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United States-Oman Free Trade Agreement Implementation Act

Location: Washington, DC



Mr. KOHL. Mr. President, I rise today to express my opposition to the Oman Free Trade Agreement implementing legislation before us. I am concerned about shortcomings in Oman's labor laws, in particular the lack of any provisions allowing workers to form independent unions or to bargain collectively. Also, Oman has no legal prohibitions of sweatshop labor.

Some have argued during today's debate that Oman has made improvements in their labor laws and are willing to make more. And it is true that recent labor law reforms in that country have moved the situation for workers from criminal to just terrible. But we should have learned from our experience with Jordan--a country with which we have a free-trade agreement, one that was justified by promised improvements in their labor laws. Just recently, the New York Times published an expose of the dreadful conditions in Jordan's sweatshops. What makes us think that Oman, with weaker labor standards than Jordan, will behave any better after they get their free-trade agreement? Congress needs to stand up for the workers in countries with which we trade before we reward them with unfettered access to our markets--and that means Congress must reject against trade agreements that do not demand strong labor laws and respect for fundamental workers' rights.

My ``no'' vote on the Oman Free Trade Agreement is also a vote against the way in which the Bush administration has handled trade negotiations. A year ago, Congress debated and ratified CAFTA. I voted against CAFTA because I could not see offering trade concessions to countries with labor standards so far below our own. I challenged this administration to negotiate trade agreements with countries that have strong labor laws. So far, they have not responded.

I also voted against CAFTA--and will vote against the Oman agreement today--in protest of a trade policy that is ignoring our rising trade deficit and the job drain that accompanies it. Instead of finding ways to pander to countries with deplorable human rights and worker protection records, the President and his trade negotiators ought to get tough with China and make them play by the rules. In the past 8 months, the President has met with President Hu of China twice. Each meeting was seen as an opportunity to begin to develop policies to respond to China's unfair trade practices, and each time this administration has been eerily silent.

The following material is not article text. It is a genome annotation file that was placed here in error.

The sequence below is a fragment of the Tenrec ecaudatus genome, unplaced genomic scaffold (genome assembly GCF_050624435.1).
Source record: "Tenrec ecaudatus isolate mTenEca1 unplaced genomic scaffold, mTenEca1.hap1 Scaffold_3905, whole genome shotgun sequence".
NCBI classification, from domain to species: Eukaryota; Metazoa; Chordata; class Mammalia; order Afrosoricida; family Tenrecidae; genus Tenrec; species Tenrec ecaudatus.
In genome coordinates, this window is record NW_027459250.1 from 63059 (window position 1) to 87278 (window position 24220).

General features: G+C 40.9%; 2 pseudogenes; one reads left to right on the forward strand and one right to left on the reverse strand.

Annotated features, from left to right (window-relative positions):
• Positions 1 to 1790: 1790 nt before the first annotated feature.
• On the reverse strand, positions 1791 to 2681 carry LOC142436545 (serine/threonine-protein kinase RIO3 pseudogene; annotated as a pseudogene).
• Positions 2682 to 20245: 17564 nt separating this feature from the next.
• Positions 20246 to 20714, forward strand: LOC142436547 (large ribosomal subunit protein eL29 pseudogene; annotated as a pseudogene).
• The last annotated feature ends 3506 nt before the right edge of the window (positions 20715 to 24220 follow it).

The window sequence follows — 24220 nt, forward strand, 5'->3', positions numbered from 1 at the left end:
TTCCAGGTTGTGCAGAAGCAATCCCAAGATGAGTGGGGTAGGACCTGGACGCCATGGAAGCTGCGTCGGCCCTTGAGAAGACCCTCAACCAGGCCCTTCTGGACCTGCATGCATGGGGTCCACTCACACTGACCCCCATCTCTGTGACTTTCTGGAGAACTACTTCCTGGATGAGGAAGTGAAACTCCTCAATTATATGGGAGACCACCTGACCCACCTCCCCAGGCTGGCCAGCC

In the meantime, our trade deficit has ballooned to $805 billion, and our trade deficit with China alone has risen to $201 billion. What is the President's plan? The U.S. Trade Representative wants to push through as many trade agreements as it can before fast-track Presidential trade negotiating authority expires in 2007. Peru, Columbia, United Arab Emirates, Thailand, and Korea are all in the queue. When is enough, enough? When will this administration focus on keeping jobs at home rather than handing out trade concessions abroad?

Workers in this country are looking to the President for leadership and answers on how we can keep jobs in the United States. Unfortunately, the Oman Free Trade Agreement offers neither. I urge my colleagues to reject the Oman Free Trade Agreement--and reject the misguided, disastrous trade policy it represents.

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